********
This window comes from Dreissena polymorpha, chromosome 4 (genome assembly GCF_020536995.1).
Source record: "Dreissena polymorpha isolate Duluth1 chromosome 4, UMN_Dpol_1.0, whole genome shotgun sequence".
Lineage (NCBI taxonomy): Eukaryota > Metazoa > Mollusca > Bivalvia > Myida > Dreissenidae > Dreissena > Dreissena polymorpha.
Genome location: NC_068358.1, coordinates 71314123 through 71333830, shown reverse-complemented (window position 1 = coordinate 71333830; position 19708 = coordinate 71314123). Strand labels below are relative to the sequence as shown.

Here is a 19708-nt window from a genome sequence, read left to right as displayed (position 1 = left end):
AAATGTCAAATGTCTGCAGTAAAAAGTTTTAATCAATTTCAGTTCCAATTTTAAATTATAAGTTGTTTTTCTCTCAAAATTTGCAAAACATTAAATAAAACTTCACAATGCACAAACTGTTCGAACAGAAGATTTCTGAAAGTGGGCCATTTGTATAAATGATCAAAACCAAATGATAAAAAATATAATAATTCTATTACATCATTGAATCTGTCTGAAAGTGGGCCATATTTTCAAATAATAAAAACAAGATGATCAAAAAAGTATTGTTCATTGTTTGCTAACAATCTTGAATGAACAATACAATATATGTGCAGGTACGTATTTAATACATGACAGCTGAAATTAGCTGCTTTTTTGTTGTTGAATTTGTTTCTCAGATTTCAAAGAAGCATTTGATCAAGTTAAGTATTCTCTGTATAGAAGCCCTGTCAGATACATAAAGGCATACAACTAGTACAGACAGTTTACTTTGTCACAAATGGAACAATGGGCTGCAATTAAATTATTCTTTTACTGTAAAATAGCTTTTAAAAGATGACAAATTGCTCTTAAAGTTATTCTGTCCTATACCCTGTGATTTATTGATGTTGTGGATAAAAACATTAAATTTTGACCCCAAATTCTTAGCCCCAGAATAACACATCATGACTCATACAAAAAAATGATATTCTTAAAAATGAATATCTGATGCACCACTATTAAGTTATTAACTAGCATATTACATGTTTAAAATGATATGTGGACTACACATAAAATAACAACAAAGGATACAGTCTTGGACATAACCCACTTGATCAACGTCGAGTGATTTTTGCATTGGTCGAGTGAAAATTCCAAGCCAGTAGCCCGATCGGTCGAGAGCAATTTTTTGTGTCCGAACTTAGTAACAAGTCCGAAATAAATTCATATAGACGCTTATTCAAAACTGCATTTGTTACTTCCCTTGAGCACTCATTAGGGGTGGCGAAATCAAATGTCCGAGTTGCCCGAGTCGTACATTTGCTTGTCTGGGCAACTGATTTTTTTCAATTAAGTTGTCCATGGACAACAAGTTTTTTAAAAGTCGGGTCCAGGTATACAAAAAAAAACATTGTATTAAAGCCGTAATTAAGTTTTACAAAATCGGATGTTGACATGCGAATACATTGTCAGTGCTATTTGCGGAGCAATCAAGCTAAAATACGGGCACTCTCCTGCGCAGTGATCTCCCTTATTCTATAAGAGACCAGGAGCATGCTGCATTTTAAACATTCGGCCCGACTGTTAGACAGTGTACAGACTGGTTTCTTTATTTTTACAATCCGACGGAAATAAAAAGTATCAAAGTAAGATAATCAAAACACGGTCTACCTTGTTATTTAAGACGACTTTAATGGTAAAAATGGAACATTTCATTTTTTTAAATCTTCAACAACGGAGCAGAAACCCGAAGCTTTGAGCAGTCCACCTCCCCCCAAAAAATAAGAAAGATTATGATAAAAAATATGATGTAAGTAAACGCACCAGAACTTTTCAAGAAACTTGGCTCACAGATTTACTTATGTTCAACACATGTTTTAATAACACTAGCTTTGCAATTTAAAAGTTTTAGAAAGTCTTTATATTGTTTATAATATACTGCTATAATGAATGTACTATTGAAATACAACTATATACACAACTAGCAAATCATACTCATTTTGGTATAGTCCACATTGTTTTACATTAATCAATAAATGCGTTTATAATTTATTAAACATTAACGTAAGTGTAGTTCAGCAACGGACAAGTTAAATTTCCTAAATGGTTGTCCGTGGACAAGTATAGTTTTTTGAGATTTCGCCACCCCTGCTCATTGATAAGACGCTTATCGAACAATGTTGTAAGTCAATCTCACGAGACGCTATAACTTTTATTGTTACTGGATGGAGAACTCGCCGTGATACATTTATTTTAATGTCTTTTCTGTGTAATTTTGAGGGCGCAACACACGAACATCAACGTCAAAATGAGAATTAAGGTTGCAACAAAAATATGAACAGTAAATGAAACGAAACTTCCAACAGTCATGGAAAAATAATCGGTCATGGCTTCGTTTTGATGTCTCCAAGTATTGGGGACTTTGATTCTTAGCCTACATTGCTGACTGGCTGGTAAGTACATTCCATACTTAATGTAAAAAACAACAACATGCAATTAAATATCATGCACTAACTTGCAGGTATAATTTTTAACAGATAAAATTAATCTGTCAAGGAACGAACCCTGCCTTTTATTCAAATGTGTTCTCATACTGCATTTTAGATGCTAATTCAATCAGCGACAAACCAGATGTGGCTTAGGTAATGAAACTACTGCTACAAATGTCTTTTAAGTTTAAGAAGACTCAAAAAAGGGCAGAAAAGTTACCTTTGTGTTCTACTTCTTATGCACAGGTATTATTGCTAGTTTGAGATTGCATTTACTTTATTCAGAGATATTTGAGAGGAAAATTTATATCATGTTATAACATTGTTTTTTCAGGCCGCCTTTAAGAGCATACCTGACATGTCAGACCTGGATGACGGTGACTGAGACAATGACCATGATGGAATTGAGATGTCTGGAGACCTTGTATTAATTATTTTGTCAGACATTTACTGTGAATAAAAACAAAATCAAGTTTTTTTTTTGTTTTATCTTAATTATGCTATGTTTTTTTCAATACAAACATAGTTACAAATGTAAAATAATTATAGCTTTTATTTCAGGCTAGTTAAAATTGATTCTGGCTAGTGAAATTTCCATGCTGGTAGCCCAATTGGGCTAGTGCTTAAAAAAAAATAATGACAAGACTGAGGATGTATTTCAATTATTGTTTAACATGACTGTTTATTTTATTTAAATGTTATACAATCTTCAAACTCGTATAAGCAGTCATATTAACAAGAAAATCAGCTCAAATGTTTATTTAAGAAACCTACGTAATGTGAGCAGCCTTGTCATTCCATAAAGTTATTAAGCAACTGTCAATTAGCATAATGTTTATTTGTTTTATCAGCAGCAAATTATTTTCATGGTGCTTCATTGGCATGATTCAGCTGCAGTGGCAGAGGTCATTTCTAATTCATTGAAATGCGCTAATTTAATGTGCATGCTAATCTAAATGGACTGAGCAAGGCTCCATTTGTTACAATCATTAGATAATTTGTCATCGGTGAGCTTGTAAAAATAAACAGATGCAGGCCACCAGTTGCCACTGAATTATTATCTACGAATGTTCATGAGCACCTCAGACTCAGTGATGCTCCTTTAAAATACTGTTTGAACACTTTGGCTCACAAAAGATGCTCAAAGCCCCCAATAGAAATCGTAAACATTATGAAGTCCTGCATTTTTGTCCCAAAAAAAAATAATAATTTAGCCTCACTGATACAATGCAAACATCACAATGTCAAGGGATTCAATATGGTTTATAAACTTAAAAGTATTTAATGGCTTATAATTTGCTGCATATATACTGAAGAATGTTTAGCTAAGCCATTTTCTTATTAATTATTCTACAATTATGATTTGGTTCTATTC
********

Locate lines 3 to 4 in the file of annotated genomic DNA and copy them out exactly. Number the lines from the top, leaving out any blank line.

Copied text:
Lineage (NCBI taxonomy): Eukaryota > Metazoa > Mollusca > Bivalvia > Myida > Dreissenidae > Dreissena > Dreissena polymorpha.
Genome location: NC_068358.1, coordinates 71314123 through 71333830, shown reverse-complemented (window position 1 = coordinate 71333830; position 19708 = coordinate 71314123). Strand labels below are relative to the sequence as shown.